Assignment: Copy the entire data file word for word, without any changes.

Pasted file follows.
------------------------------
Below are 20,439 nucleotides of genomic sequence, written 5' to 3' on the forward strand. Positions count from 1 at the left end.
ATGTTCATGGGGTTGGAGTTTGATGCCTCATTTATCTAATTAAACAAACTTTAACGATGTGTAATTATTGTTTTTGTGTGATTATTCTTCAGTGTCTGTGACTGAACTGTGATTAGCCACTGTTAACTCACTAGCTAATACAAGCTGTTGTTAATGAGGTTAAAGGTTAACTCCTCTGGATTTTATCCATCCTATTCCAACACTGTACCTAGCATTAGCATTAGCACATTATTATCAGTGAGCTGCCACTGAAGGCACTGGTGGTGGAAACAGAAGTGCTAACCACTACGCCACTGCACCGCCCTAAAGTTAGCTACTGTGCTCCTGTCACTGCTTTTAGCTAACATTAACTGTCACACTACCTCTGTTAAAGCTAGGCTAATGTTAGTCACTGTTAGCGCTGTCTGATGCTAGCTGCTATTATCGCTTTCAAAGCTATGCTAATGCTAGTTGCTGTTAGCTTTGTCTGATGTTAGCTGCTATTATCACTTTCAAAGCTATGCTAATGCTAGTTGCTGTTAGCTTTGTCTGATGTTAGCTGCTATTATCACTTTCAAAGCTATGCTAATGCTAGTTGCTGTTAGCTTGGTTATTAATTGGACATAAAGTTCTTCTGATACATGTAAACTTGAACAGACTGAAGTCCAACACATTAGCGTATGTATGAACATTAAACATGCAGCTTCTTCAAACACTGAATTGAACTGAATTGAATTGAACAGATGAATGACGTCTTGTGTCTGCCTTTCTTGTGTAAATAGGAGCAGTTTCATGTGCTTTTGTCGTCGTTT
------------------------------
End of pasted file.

Below are 20,439 nucleotides of genomic sequence, written 5' to 3' on the forward strand. Positions count from 1 at the left end.
ATGTTCATGGGGTTGGAGTTTGATGCCTCATTTATCTAATTAAACAAACTTTAACGATGTGTAATTATTGTTTTTGTGTGATTATTCTTCAGTGTCTGTGACTGAACTGTGATTAGCCACTGTTAACTCACTAGCTAATACAAGCTGTTGTTAATGAGGTTAAAGGTTAACTCCTCTGGATTTTATCCATCCTATTCCAACACTGTACCTAGCATTAGCATTAGCACATTATTATCAGTGAGCTGCCACTGAAGGCACTGGTGGTGGAAACAGAAGTGCTAACCACTACGCCACTGCACCGCCCTAAAGTTAGCTACTGTGCTCCTGTCACTGCTTTTAGCTAACATTAACTGTCACACTACCTCTGTTAAAGCTAGGCTAATGTTAGTCACTGTTAGCGCTGTCTGATGCTAGCTGCTATTATCGCTTTCAAAGCTATGCTAATGCTAGTTGCTGTTAGCTTTGTCTGATGTTAGCTGCTATTATCACTTTCAAAGCTATGCTAATGCTAGTTGCTGTTAGCTTTGTCTGATGTTAGCTGCTATTATCACTTTCAAAGCTATGCTAATGCTAGTTGCTGTTAGCTTGGTTATTAATTGGACATAAAGTTCTTCTGATACATGTAAACTTGAACAGACTGAAGTCCAACACATTAGCGTATGTATGAACATTAAACATGCAGCTTCTTCAAACACTGAATTGAACTGAATTGAATTGAACAGATGAATGACGTCTTGTGTCTGCCTTTCTTGTGTAAATAGGAGCAGTTTCATGTGCTTTTGTCGTCGTTT